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Russia won't undo privatisation, official says
By Richard Balmforth

MOSCOW, July 30 (Reuters) - A senior Russian official, seeking to reassure Western investors over a police probe into oil giant YUKOS <YUKO.RTS>, insisted authorities would not unravel the privatisation programmes that revolutionised the post-Soviet economy.

But the official, who spoke to foreign journalists late on Tuesday on condition of anonymity, conceded the affair was hurting Russia's image and the foreign investment climate, calling the problem a tough one to resolve.

The July 2 arrest of a major YUKOS shareholder on theft charges arising from a 1994 privatisation deal, and a subsequent police raid on YUKOS premises, have hit the company's stock price and raised fears among foreign investors of capital flight and political instability.

It has also unnerved Russia's super-rich, whose colossal wealth came from the 1990s sale of assets by the state, often at bargain prices.

The official tried to calm fears that authorities might re-examine the privatisation deals of those heady days.

While many concede the murky circumstances in which deals were often struck, they fear any attempt to renege on them would stir up uncertainty and scare away investors who are eager for more stability in Russia's freewheeling business climate.

"The position of the President (Vladimir Putin) is that privatisation will not be revised," the official said.

Putin, in a rare comment on the affair on Tuesday, steered a middle course in the wrangle, calling for a crackdown on economic crime while saying individual rights must be respected.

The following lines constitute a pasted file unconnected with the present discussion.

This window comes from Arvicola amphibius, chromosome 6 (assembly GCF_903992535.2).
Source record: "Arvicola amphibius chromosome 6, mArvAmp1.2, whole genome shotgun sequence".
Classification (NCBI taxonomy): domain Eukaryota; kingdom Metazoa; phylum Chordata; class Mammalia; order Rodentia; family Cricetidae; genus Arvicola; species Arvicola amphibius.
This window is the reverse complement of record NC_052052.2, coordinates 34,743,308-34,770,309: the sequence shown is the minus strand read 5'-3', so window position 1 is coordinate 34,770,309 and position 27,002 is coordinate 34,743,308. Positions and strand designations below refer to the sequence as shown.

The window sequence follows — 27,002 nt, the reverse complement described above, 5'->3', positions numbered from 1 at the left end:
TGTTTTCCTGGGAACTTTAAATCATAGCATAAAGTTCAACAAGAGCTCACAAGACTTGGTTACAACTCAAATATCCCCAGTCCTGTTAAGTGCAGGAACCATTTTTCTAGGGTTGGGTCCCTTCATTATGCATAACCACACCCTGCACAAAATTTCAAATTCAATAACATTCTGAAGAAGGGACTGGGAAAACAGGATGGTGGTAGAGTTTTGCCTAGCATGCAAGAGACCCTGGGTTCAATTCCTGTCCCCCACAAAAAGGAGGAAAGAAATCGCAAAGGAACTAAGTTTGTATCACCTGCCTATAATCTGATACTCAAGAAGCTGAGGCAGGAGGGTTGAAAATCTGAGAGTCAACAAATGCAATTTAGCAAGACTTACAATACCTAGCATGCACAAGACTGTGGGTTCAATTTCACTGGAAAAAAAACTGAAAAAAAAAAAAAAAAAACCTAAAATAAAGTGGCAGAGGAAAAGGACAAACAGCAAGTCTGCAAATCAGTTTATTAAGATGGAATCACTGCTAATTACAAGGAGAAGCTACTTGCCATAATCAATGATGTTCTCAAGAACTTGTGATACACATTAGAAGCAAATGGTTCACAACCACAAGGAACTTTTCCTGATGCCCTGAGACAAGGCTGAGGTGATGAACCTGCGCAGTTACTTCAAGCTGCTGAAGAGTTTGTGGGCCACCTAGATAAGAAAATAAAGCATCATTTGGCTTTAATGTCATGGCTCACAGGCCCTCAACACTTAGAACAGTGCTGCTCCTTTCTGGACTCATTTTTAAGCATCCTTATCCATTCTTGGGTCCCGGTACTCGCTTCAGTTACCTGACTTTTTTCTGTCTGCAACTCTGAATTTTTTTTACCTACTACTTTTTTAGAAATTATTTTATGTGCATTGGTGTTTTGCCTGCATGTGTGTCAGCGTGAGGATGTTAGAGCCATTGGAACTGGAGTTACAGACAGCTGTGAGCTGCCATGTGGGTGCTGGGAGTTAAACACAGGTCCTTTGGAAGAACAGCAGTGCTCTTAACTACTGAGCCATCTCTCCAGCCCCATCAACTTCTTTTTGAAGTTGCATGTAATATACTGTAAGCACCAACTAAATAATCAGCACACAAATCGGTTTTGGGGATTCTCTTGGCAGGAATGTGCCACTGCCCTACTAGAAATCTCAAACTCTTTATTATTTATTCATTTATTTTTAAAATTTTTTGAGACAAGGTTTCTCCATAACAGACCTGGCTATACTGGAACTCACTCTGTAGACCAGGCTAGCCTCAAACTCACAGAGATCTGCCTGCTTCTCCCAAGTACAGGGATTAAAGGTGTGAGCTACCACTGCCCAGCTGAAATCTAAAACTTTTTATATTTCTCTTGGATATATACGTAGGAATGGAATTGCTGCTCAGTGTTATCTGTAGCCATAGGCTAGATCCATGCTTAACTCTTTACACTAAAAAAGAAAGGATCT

"You should take tough and consistent action exclusively within the framework of the law, but not forget the legal rights and interests of citizens," Putin told a deputy interior minister in charge of economic crimes.


The detention of YUKOS shareholder Platon Lebedev and a tax inquiry into the oil giant itself are seen by many analysts as a direct assault on YUKOS boss Mikhail Khodorkovsky, Russia's richest man, for supporting opponents of pro-Putin groups in this December's parliamentary elections.

Some analysts see the affair as a power struggle between Kremlin officials close to ex-president Boris Yeltsin and those appointed by Putin, who have links to the security forces.

But the official would not be drawn into supporting theories of Kremlin foul play.

He said Putin had no foreknowledge of impending police action, but was in no position now to impede an investigation by the prosecutor-general's office.

"The President and the leadership find themselves in a difficult situation," he said.

Pressed for an explanation of who was behind the police move on Lebedev and YUKOS, the official said privatisation deals had been stitched together in imperfect conditions in the 1990s without any real legal framework.

"This means you can, in practice, challenge any privatisation action and find fault, irregularities, with some," he said.

He went on to suggest the police action may have been triggered by information passed on by YUKOS's competitors. He added at one point: "This is a typical Russian situation."

The main task for Putin and the leadership was to find a way out of a situation that had done serious harm to Russia's image, he said, but offered no clear way out.

Some observers had expected Putin to end the dispute when he returned from a visit to northwestern Russia last week, but he seems determined not to take sides, in public at least.

The row became further inflamed on Monday when prosecutors said tax evasion had been added to charges against Lebedev. The main charge against him is theft of state property.

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